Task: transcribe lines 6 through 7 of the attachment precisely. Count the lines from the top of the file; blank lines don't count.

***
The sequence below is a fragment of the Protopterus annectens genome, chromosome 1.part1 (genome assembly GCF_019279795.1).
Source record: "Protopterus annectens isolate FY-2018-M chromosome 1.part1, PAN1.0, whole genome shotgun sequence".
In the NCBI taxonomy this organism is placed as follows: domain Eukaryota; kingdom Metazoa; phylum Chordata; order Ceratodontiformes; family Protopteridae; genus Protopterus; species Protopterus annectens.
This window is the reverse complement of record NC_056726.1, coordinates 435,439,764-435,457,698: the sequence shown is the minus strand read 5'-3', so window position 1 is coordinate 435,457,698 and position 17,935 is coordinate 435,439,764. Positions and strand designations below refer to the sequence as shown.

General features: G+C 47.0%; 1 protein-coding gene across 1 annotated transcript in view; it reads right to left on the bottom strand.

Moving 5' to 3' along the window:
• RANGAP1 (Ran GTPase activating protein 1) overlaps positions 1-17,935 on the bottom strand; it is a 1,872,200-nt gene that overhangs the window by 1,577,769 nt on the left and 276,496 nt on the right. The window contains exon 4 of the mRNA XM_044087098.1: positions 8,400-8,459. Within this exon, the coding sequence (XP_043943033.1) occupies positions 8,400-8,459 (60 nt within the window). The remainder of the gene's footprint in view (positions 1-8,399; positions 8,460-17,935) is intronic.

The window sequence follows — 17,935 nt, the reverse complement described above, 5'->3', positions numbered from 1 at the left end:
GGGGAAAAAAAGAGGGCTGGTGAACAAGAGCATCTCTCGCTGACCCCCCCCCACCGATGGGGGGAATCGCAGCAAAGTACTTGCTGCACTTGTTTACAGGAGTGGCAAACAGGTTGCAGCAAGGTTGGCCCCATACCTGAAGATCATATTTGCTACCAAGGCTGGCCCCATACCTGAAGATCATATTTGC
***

Moving 5' to 3' along the window:
• RANGAP1 (Ran GTPase activating protein 1) overlaps positions 1-17,935 on the bottom strand; it is a 1,872,200-nt gene that overhangs the window by 1,577,769 nt on the left and 276,496 nt on the right. The window contains exon 4 of the mRNA XM_044087098.1: positions 8,400-8,459. Within this exon, the coding sequence (XP_043943033.1) occupies positions 8,400-8,459 (60 nt within the window). The remainder of the gene's footprint in view (positions 1-8,399; positions 8,460-17,935) is intronic.